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What If the Tea Party Had Been Around During the Financial Crisis?

David Callahan

The Tea Party crazies are at it again in Washington, making John Boehner and Eric Cantor look like flexible moderates by comparison. While Boehner and Cantor want to avert a government shutdown—which is the last thing the GOP needs right now—extremist members of the House stand ready to bring the federal government to a standstill starting October 1 unless Obamacare is delayed for a year and Pentagon spending is increased. On top of that, these same Republicans want to again force Democratic concessions in exchange for raising the budget ceiling, which the Treasury will bump up against later in October. 

We've seen this movie before—part comedy, part horror flick. But this time around, the consequences are likely to be more serious. As the Times reports:  

Just five scheduled legislative days stand between the House and a government shutdown that has loomed for months. As of now, Republican leaders appear to have no idea how to stop it. 

Boehner is so hog-tied by the hardliners in his own caucus, that he's seeking Democratic help to avert disaster. “I like John Boehner,” Harry Reid said. “I do feel sorry for him.”

This is another moment where we're reminded that elected leaders really have to govern—namely, resolve problems and keep the trains running on time. Congress is not a think tank panel discussion.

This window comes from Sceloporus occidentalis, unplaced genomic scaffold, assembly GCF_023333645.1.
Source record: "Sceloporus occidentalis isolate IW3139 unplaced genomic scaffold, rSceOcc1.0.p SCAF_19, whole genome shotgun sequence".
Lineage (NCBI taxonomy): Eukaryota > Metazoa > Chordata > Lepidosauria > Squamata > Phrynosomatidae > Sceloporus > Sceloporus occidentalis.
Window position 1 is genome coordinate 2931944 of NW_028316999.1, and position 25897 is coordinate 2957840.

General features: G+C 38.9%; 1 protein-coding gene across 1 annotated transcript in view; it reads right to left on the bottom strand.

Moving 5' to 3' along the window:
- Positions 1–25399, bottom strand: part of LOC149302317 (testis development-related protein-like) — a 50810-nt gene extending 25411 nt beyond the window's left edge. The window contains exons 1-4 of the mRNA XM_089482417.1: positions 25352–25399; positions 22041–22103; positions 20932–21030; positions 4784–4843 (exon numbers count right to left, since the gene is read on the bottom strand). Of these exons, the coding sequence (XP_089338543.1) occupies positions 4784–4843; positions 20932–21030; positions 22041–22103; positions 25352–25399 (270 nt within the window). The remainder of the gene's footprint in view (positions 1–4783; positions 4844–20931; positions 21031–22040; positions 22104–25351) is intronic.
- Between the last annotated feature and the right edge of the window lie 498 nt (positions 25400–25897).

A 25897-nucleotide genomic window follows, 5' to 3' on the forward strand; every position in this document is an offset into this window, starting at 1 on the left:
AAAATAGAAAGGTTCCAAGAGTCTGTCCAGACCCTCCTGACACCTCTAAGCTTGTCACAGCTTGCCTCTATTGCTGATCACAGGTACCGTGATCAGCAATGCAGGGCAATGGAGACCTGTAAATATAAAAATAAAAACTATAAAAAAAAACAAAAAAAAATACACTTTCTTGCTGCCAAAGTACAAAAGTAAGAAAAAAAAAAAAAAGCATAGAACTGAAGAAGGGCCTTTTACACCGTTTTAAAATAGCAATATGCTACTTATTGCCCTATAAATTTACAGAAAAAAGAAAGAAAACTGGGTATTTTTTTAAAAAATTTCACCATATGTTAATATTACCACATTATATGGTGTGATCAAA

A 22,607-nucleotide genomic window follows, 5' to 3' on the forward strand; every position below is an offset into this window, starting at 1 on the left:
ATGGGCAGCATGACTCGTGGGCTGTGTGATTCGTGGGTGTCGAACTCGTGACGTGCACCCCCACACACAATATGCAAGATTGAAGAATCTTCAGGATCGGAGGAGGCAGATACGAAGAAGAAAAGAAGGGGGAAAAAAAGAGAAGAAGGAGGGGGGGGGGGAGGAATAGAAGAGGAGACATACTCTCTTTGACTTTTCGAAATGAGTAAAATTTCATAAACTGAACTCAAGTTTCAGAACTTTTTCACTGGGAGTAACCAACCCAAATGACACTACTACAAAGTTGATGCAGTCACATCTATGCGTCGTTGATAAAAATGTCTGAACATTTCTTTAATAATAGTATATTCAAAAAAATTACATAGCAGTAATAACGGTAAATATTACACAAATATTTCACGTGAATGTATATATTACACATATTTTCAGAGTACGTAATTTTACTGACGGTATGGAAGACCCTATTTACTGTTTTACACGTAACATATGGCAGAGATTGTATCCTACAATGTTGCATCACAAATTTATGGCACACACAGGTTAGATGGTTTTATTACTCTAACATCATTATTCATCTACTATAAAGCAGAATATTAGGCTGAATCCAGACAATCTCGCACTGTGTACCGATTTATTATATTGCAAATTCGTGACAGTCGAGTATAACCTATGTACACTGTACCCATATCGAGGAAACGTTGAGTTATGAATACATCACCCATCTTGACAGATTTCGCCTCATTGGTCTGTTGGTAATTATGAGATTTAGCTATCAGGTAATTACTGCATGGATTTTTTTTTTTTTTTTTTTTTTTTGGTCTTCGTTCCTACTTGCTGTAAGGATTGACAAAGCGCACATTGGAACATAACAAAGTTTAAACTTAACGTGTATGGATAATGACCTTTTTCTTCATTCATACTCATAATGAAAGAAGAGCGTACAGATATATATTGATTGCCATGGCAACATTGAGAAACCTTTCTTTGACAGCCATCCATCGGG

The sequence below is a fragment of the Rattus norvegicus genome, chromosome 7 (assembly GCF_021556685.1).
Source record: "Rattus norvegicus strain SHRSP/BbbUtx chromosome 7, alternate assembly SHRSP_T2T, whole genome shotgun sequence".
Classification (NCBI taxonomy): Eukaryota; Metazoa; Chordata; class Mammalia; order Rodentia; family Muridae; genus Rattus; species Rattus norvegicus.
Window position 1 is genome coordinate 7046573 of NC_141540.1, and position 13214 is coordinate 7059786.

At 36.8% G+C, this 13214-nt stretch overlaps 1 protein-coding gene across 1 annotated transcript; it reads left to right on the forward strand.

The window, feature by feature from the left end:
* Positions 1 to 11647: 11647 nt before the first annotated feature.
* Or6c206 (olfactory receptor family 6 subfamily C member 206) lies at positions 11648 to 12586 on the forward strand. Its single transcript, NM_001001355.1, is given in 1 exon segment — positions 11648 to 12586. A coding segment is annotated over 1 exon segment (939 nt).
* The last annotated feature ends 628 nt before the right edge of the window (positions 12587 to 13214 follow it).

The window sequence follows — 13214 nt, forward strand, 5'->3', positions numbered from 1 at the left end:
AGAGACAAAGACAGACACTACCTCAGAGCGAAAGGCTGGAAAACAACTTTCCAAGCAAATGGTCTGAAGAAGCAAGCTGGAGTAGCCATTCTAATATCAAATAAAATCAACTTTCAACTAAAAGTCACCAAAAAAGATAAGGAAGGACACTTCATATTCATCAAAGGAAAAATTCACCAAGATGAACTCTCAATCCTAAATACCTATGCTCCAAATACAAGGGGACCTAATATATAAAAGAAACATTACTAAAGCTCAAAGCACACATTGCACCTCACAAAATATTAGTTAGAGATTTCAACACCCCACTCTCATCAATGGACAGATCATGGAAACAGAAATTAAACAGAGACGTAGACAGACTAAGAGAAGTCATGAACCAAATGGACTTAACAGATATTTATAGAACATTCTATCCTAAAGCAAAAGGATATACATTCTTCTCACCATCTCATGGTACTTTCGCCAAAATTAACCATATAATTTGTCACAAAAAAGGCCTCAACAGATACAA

That reality is especially worth reflecting upon this month, five years after Lehman Brothers collapsed and Congress began debating an emergency bailout for Wall Street. 

It's easy to forget now, but conservative hardliners came very close to sinking TARP. And if TARP—with all its well-known flaws—had not been enacted, there's a pretty good chance the U.S. would have entered what Mark Zandi and Alan Blinder called "Great Depression 2.0," with millions of additional jobs lost and unemployment spiking into the teens.

When the first version of the bailout came up for a vote on September 29, two weeks after Lehman's meltdown, only 65 House Republicans voted for the legislation and the bill failed—sending the markets into a nose dive. Another version of the bill passed a few days later with 91 Republicans voting for the bill. Remember, this was legislation promoted by a Republican White House. But it wouldn't have happened without Nancy Pelosi. 

Of course, we know the rest of the story: The vote for TARP became a scarlet letter for Republicans as the Tea Party rose to prominence. 

Today, if another financial crisis occurred and another bailout was required, the House would kill it. That's a scary thought, even more scary than the very real prospect this fall of both a government shutdown and a halt to the Treasury's borrowing powers. 

Among other things, the recklessness of conservatives when it comes to the economy raises the question of why big business continues to see the GOP as its ally? Yes, Republicans carry a lot of water for business on all sorts of regulatory and tax issues, but that stuff is minor in comparison to the overall stability of the economy. 

The Tea Party doesn't care about ensuring a stable economic system. They care about ideological purity. And that's a mindset that you want far, far away from the halls of power.